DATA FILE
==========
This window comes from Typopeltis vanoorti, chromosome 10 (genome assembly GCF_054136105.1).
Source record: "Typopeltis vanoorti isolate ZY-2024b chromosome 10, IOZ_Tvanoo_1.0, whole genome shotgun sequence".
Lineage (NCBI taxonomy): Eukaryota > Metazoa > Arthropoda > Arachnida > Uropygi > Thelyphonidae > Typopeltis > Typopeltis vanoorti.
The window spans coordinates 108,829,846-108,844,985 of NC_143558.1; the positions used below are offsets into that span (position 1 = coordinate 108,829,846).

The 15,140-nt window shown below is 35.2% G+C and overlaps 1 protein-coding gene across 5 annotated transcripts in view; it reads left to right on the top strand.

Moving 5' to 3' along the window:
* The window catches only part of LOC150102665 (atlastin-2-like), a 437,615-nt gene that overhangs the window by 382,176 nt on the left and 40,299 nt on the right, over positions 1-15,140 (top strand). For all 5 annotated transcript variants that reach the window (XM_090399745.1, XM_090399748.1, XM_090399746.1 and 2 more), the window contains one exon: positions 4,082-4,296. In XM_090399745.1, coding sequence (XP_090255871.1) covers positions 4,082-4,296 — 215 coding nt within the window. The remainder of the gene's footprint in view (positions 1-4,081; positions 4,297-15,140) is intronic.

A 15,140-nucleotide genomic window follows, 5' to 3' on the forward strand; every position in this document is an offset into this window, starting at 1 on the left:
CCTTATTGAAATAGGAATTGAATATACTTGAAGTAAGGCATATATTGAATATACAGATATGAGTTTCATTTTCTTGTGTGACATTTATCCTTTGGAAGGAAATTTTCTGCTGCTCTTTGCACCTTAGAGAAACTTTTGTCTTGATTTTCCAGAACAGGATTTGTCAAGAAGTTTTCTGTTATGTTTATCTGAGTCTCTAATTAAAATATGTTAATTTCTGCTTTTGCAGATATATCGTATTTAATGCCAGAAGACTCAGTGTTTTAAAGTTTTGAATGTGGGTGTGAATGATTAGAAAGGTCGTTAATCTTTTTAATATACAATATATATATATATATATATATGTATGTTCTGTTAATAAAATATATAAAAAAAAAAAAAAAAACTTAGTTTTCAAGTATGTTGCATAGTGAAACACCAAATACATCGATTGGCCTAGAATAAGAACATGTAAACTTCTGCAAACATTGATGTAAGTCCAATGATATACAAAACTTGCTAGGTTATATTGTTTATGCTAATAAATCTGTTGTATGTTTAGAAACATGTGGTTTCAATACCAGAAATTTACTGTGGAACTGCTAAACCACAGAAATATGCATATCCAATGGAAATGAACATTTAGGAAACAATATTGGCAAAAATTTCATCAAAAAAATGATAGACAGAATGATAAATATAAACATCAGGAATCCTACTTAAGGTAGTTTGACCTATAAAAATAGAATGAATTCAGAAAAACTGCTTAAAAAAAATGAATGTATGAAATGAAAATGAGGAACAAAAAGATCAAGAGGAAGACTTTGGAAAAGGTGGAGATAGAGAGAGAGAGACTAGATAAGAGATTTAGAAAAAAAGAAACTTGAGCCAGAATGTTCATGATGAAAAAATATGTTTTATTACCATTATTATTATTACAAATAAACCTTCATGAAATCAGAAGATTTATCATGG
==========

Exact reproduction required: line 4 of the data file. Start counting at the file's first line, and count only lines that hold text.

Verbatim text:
The window spans coordinates 108,829,846-108,844,985 of NC_143558.1; the positions used below are offsets into that span (position 1 = coordinate 108,829,846).